This story has been updated with comment from Governor Inslee’s office.
Jay Inslee, governor of Washington, wants to be the climate candidate in the 2020 presidential election, so he’s laying the groundwork for a potential campaign.
“Without defeating climate change, nothing else long term is possible for the future of our children,” the folksy Democrat told MSNBC’s Chris Hayes in an interview Wednesday. Inslee said he’d prioritize climate change over the likes of other hot-button issues like health care, immigration, or gun violence.
Just one problem: One of the residents of Inslee’s state isn’t so convinced that the governor is the climate champion he’s selling himself as. Jamie Margolin, a 17-year-old activist in Seattle who founded the youth climate organization Zero Hour, sued Inslee over climate change along with 12 other young people last year. The suit claimed that the governor and state agencies weren’t doing enough to stop carbon emissions and were violating their generation’s constitutional right to a stable climate.
Margolin said that Inslee “fought tooth & nail” against the youth lawsuit, which was dismissed in August. She also tweeted that Inslee had approved multiple new fossil fuel projects — and ignored indigenous people when approving a liquid natural gas terminal in Tacoma, Washington.
Jamal Raad, a spokesperson for Inslee, says that the governor “has not approved one piece of fossil fuel infrastructure.” In 2018 alone, Inslee rejected a proposed coal-export terminal on the Columbia River and an oil-by-rail facility planned for Vancouver, Washington. But Margolin and other environmentalists point back to the Tacoma terminal. Construction began on the Port of Tacoma site in 2016, but the project is still going through the permitting process.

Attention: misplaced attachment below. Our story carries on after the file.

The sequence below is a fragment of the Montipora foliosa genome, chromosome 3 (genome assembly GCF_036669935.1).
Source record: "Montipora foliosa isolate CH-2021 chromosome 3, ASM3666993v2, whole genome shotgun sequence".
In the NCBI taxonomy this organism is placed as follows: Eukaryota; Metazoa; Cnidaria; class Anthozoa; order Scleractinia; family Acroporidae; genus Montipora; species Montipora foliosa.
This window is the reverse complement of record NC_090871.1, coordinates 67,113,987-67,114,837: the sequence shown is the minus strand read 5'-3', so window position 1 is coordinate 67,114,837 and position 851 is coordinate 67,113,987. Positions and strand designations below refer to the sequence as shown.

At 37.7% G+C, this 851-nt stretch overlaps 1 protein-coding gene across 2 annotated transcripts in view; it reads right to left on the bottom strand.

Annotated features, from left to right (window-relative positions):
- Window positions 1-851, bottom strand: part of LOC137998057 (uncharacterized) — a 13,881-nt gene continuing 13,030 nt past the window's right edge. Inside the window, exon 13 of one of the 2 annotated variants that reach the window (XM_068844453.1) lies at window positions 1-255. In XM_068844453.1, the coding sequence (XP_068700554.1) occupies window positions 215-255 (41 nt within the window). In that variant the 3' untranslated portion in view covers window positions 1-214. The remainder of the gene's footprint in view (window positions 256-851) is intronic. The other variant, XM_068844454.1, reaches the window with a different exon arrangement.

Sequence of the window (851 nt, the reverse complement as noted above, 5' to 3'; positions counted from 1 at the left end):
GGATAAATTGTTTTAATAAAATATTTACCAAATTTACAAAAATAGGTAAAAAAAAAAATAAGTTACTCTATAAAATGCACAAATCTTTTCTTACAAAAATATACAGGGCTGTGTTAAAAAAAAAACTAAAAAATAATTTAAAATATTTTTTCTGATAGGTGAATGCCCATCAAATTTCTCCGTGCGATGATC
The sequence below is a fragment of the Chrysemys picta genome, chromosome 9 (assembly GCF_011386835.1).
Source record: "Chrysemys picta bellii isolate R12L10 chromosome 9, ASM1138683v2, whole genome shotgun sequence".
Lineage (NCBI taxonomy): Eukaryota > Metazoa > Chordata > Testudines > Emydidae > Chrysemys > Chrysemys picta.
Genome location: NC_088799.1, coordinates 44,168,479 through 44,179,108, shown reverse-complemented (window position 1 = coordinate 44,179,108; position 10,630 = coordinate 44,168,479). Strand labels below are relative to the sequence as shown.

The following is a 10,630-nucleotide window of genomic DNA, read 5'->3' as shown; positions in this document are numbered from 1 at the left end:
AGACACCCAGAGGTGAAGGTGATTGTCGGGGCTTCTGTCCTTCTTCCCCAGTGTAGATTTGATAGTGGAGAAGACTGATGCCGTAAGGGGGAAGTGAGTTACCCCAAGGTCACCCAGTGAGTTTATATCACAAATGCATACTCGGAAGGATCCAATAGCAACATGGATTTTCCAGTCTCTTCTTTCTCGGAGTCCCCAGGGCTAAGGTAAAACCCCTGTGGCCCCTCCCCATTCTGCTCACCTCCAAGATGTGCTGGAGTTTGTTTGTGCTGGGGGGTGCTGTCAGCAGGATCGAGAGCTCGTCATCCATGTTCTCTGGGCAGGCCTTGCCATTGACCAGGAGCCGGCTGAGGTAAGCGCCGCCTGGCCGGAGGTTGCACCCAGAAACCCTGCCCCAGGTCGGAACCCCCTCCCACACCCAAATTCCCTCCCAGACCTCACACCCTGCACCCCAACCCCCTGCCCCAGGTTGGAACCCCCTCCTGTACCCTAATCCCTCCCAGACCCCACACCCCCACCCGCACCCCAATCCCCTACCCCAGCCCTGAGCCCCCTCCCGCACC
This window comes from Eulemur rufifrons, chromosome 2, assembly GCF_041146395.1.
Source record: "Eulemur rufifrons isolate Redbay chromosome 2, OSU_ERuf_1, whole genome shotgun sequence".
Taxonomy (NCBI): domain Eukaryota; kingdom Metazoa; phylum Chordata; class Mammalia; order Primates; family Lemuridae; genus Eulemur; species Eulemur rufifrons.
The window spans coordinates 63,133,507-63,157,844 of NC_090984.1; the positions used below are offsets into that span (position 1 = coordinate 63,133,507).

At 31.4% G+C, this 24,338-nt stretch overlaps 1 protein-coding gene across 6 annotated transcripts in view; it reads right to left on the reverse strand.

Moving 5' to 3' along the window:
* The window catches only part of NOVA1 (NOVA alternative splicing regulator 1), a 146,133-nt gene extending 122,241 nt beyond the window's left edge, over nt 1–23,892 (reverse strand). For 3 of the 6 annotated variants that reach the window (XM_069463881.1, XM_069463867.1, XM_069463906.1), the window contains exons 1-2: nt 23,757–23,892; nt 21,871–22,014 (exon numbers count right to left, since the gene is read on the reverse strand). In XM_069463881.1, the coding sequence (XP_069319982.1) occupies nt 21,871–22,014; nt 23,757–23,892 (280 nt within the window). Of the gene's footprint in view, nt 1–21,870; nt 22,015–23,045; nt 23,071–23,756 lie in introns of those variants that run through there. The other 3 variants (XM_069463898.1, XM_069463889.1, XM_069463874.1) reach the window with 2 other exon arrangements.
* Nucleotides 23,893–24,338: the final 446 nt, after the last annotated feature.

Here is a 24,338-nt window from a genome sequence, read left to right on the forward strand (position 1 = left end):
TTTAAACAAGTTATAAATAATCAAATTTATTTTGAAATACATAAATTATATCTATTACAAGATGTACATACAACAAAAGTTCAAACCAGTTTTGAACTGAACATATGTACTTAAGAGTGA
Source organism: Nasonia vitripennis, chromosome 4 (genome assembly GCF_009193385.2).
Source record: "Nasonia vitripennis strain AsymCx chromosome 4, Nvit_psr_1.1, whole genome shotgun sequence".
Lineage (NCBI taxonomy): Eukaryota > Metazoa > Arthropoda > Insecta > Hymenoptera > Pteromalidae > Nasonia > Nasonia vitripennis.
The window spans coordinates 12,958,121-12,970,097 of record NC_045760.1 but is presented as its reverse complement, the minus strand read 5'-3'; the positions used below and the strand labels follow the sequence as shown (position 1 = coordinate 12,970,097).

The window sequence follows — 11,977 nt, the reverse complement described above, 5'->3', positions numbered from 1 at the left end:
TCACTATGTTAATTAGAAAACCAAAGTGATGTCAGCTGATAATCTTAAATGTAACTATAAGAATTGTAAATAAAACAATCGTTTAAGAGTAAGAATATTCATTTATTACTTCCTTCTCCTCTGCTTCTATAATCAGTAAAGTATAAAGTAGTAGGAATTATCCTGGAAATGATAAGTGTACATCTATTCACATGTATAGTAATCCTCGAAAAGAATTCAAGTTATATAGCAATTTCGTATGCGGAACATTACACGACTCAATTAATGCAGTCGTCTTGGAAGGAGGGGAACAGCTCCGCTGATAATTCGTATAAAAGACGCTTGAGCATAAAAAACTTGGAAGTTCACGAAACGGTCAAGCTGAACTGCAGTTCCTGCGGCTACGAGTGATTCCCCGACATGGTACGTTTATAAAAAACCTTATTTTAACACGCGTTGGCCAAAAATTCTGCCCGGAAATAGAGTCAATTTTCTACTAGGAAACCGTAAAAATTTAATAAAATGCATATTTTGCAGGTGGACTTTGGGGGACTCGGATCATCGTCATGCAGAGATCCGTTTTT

So is it fair to characterize Inslee as “all talk” on climate, as Margolin claims?
Well, the governor did coauthor a 2007 book on what an Apollo Program-like effort to create a clean-energy economy would look like. And in his seven years as governor of Washington, he has “pursued arguably the most progressive and greenest agenda in the country,” the Atlantic’s Edward Issac Dovere writes, “with fields of solar panels, fleets of electric buses, and massive job growth to show for it.”
According to the governor’s site, his biggest climate accomplishments include his commitment to get 50,000 electric vehicles on the state’s roads by 2020 and a 2017 executive order to curb carbon emissions and spur investment in clean energy. Unfortunately for Inslee, that rule is currently suspended and awaits a decision from the Washington Supreme Court.
But Inslee has failed to pass his signature climate policy: a carbon tax. That’s despite backing multiple attempts in the Washington legislature and at the ballot, including a high-profile carbon fee initiative that got voted down in the midterms. Now Inslee is advocating for an assemblage of other climate policies instead called the “Clean Energy Smart Deal.” (No really, that’s what it’s called.)
In the interview with Hayes, Inslee seemed most animated about potential policies that still have yet to pass. “We’re gonna adopt a 100-percent clean grid law,” he said. “I believe we will pass a clean fuel standard. We intend to make net-zero homes. And we intend to outlaw super-pollutants.”
Is all that enough to make the governor the national face of climate action?
“If @GovInslee changed suddenly and was willing to listen to the youth and indigenous people of his state,” Margolin tweeted, “I would be happy and open to working with him.
“I think he’s a fine person who genuinely cares,” she added, “but he keeps siding with polluters.”
In any case, the prospect of a climate-focused presidential candidate is more promising than since, well, Al Gore — or maybe ever before. In the 2016 presidential debates, the subject of climate change came up for a measly total of 5 minutes and 27 seconds. But the issue may finally garner the airtime it deserves this cycle, with prospective and declared Democratic candidates like Cory Booker, Elizabeth Warren, and billionaire donor Tom Steyer — oh right, and Inslee — all getting amped up about climate change in the early days of what’s sure to feel like a never-ending campaign.